Two individuals, with sombre faces, are immersed in conversation in a sunlit classroom. This image is the theme across WHO’s 2017 campaign ‘Depression: let’s talk’ that aims to encourage people suffering from depression or anxiety to seek help and get assistance. The fact that depression is the theme of World Health Day 2017 indicates the growing global awareness of mental health. This intensification of the discourse on mental health unfortunately coincides with the global rise in mental illness. According to the latest estimates from WHO, more than 300 million people across the globe are suffering from depression, an increase of 18% between 2005 and 2015.

In India, the National Mental Health Survey of India, 2015-16, conducted by the National Institute of Mental Health and Neurosciences (NIMHANS) revealed the prevalence of mental disorders in 13.7% of the surveyed population. The survey also highlighted that common mental disorders including depression, anxiety disorders and substance use disorders affect nearly 10% of the population, with 1 in 20 people in India suffering from depression. Perhaps the most crucial finding from this survey is the disclosure of a huge treatment gap that remains very high in our country and even worse in rural areas.

According to the National Mental Health Programme, basic psychiatric care is mandated to be provided in every primary health centre – the state run rural healthcare clinics that are the most basic units of India’s public health system. The government provides basic training for all primary health centre doctors, and pays for psychiatric medication to be stocked and available to patients. Despite this mandate, the implementation of mental health services in rural parts of the country continues to be riddled with difficulties:

Attitudinal barriers

In some rural parts of the country, a heavy social stigma exists against mental illness – this has been documented in many studies including the NIMHANS study mentioned earlier. Mental illness is considered to be the “possession of an evil spirit in an individual”. To rid the individual of this evil spirit, patients or family members rely on traditional healers or religious practitioners. Lack of awareness on mental disorders has led to further strengthening of this stigma. Most families refuse to acknowledge the presence of a mental disorder to save themselves from the discrimination in the community.

Lack of healthcare services

The average national deficit of trained psychiatrists in India is estimated to be 77% (0.2 psychiatrists per 1,00,000 population) – this shows the scale of the problem across rural and urban India. The absence of mental healthcare infrastructure compounds the public health problem as many individuals living with mental disorders remain untreated.

Economic burden

The scarcity of healthcare services also means that poor families have to travel great distances to get good mental healthcare. They are often unable to afford the cost of transportation to medical centres that provide treatment.

After focussed efforts towards awareness building on mental health in India, The Live Love Laugh Foundation (TLLLF), founded by Deepika Padukone, is steering its cause towards understanding mental health of rural India. TLLLF has joined forces with The Association of People with Disability (APD), a non-governmental organisation working in the field of disability for the last 57 years to work towards ensuring quality treatment for the rural population living with mental disorders.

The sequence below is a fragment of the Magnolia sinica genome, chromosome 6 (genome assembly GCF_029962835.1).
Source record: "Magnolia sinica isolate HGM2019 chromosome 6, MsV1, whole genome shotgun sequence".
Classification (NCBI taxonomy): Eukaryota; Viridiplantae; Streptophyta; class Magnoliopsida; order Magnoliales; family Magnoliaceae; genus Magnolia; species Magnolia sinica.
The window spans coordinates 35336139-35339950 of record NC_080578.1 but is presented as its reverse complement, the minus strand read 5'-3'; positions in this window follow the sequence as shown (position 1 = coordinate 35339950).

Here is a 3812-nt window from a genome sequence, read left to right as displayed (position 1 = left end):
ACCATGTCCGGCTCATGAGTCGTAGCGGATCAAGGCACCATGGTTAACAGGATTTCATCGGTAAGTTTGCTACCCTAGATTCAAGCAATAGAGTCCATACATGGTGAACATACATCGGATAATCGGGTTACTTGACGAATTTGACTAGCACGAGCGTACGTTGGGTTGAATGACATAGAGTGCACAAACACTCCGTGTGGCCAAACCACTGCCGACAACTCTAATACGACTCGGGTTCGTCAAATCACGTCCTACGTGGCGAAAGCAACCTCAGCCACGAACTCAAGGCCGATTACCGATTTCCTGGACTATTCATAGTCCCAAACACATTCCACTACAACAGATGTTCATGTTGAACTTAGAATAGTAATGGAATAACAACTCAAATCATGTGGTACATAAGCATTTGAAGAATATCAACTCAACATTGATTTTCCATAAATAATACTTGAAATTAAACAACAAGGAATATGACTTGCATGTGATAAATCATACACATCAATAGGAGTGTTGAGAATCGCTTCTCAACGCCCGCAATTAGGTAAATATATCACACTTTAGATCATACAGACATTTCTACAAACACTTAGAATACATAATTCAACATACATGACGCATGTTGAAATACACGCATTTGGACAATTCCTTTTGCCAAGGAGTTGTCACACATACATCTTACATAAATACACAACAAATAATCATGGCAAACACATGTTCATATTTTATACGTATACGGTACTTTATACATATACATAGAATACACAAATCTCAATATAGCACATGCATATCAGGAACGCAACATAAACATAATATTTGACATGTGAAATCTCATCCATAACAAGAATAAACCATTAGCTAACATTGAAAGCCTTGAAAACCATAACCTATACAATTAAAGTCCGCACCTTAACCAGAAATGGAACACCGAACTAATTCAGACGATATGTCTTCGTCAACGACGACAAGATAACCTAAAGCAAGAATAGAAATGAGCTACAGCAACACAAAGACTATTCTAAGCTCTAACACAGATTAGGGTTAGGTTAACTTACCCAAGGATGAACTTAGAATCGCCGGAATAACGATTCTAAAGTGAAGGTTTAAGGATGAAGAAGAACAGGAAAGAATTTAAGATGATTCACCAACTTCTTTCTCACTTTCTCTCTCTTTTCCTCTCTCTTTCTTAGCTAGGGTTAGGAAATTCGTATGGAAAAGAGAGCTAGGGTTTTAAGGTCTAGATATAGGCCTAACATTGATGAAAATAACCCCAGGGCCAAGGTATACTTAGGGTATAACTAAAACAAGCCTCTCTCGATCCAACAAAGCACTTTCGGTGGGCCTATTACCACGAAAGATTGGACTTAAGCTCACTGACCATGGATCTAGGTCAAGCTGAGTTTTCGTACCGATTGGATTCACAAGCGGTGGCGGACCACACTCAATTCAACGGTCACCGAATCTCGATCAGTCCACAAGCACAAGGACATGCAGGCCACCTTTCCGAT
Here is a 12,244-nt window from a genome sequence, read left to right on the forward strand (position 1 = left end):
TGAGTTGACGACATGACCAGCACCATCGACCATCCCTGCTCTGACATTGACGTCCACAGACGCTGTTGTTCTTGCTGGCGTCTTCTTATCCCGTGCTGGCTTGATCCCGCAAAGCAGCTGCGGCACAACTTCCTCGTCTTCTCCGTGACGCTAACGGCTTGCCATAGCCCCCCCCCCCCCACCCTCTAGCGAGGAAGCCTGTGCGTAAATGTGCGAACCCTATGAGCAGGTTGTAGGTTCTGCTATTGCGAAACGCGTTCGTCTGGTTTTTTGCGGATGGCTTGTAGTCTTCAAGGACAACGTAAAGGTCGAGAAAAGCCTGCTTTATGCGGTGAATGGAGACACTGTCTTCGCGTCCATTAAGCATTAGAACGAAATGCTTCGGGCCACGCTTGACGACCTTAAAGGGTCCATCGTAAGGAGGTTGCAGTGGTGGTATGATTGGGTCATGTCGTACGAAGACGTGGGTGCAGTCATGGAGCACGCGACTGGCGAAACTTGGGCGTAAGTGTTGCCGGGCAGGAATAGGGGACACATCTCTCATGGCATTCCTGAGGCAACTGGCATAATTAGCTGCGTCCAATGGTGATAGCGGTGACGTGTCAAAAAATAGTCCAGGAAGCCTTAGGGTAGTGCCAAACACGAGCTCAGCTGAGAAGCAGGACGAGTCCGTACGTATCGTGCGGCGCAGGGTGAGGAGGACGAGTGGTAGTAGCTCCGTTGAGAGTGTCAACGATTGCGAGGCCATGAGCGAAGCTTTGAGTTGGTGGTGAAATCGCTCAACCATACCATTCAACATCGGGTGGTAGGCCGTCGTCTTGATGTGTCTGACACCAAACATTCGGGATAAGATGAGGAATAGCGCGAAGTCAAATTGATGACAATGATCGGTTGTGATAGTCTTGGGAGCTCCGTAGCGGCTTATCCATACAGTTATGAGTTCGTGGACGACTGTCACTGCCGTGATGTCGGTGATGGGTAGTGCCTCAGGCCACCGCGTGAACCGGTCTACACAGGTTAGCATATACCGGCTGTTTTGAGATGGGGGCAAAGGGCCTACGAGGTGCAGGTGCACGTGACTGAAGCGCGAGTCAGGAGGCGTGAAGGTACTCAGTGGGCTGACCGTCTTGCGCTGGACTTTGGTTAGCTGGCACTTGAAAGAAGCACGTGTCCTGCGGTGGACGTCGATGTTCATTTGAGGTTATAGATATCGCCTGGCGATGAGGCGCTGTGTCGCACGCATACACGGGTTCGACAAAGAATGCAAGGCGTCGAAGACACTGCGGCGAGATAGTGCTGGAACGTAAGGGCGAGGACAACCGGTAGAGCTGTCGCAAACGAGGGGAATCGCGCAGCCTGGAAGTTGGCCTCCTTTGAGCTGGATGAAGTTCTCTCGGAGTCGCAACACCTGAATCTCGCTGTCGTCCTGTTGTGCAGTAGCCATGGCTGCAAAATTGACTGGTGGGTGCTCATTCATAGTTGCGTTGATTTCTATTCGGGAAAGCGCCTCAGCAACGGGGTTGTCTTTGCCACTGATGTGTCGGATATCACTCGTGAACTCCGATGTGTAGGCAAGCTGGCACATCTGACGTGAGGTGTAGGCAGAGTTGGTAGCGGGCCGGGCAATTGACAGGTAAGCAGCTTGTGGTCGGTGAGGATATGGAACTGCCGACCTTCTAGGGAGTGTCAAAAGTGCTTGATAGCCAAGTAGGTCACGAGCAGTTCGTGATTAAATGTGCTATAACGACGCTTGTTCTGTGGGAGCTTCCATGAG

APD’s intervention strategy starts with surveys to identify individuals suffering from mental illnesses. The identified individuals and families are then directed to the local Primary Healthcare Centres. In the background, APD capacity building programs work simultaneously to create awareness about mental illnesses amongst community workers (ASHA workers, Village Rehabilitation Workers and General Physicians) in the area. The whole complex process involves creating the social acceptance of mental health conditions and motivating them to approach healthcare specialists.

Participants of the program.
Participants of the program.

When mental health patients are finally free of social barriers and seeking help, APD also mobilises its network to make treatments accessible and affordable. The organisation coordinates psychiatrists’ visits to camps and local healthcare centres and ensures that the necessary medicines are well stocked and free medicines are available to the patients.

We spent a lot of money for treatment and travel. We visited Shivamogha Manasa and Dharwad Hospital for getting treatment. We were not able to continue the treatment for long as we are poor. We suffered economic burden because of the long- distance travel required for the treatment. Now we are getting quality psychiatric service near our village. We are getting free medication in taluk and Primary Healthcare Centres resulting in less economic stress.

— A parent's experience at an APD treatment camp.

In the two years TLLLF has partnered with APD, 892 and individuals with mental health concerns have been treated in the districts of Kolar, Davangere, Chikkaballapur and Bijapur in Karnataka. Over 4620 students participated in awareness building sessions. TLLLF and APD have also secured the participation of 810 community health workers including ASHA workers in the mental health awareness projects - a crucial victory as these workers play an important role in spreading awareness about health. Post treatment, 155 patients have resumed their previous occupations.

To mark World Mental Health Day, 2017, a team from TLLLF lead by Deepika Padukone visited program participants in the Davengere district.

Sessions on World Mental Health Day, 2017.
Sessions on World Mental Health Day, 2017.

In the face of a mental health crisis, it is essential to overcome the treatment gap present across the country, rural and urban. While awareness campaigns attempt to destigmatise mental disorders, policymakers need to make treatment accessible and cost effective. Until then, organisations like TLLLF and APD are doing what they can to create an environment that acknowledges and supports people who live with mental disorders. To know more, see here.

This article was produced by the Scroll marketing team on behalf of The Live Love Laugh Foundation and not by the Scroll editorial team.